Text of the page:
To boost public confidence in police, Safer Dallas wants to raise money to make body cameras and stun guns available for every Dallas police officer.
The "Officer and Citizen Safety Initiative" campaign was announced Thursday at Dallas Police Headquarters.
"What we need to do is understand how fragile the public's trust is. It's very fragile, hard to earn, easy to lose," Dallas Police Chief David Brown said.
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Dallas officers have shot more than a dozen people so far this year. Investigations are still pending to determine if several of the shootings were justified.
Meanwhile, Dallas brass are keenly aware of the unrest in Ferguson, Missouri where the fatal shooting of an unarmed man led to days of violence and protests.
But Dallas police are recording their 11th straight year of crime reduction under pressure from city leaders to keep the progress going with a limited budget.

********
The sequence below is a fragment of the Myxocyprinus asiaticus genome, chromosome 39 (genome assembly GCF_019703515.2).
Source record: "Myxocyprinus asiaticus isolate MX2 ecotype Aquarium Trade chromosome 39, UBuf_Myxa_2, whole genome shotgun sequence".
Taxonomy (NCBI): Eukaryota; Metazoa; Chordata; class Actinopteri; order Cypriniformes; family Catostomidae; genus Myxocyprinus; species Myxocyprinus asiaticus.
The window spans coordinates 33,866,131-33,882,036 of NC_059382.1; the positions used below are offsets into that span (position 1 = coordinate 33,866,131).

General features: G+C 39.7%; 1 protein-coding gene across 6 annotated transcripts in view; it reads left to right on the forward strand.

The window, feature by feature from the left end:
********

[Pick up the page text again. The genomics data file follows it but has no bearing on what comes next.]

"This is a tough time for law enforcement. We've got a bunch of critics and some of the criticism is deserved. And so we can feel like we have no support. Our officers can feel like it’s us against the world in doing a very difficult job on a good day," Brown said.
So once again, Brown is counting on Safer Dallas to help him equip officers beyond what Dallas City Hall is willing to provide.
The organization raised millions from private contributions in the past to buy surveillance cameras and fund other crime fighting programs.
Now, the chief is asking for 1,300 stun guns in addition to 700 already in use. The stun guns provide an alternative to deadly force firearms.
Brown is also asking for a total of 1,000 body cameras instead of the 200 that city hall has approved. Officers are testing 82 of the shirt-worn devices now. The recorder, about the size of a pager, records video evidence of what an officer confronts on duty.
Brown said Dallas officers are lining up for body cameras.
"Our folks are paying attention to what's happening out in the rest of the country, and they see the value of wearing a body camera. Complaints go down, use of force incidents go down, officers are safer, citizens are safer when you have a camera," Brown said.
Beyond Brown's initial request, Safer Dallas has set a goal of raising $8.4 million to supply 3,500 Dallas police officers with the new equipment.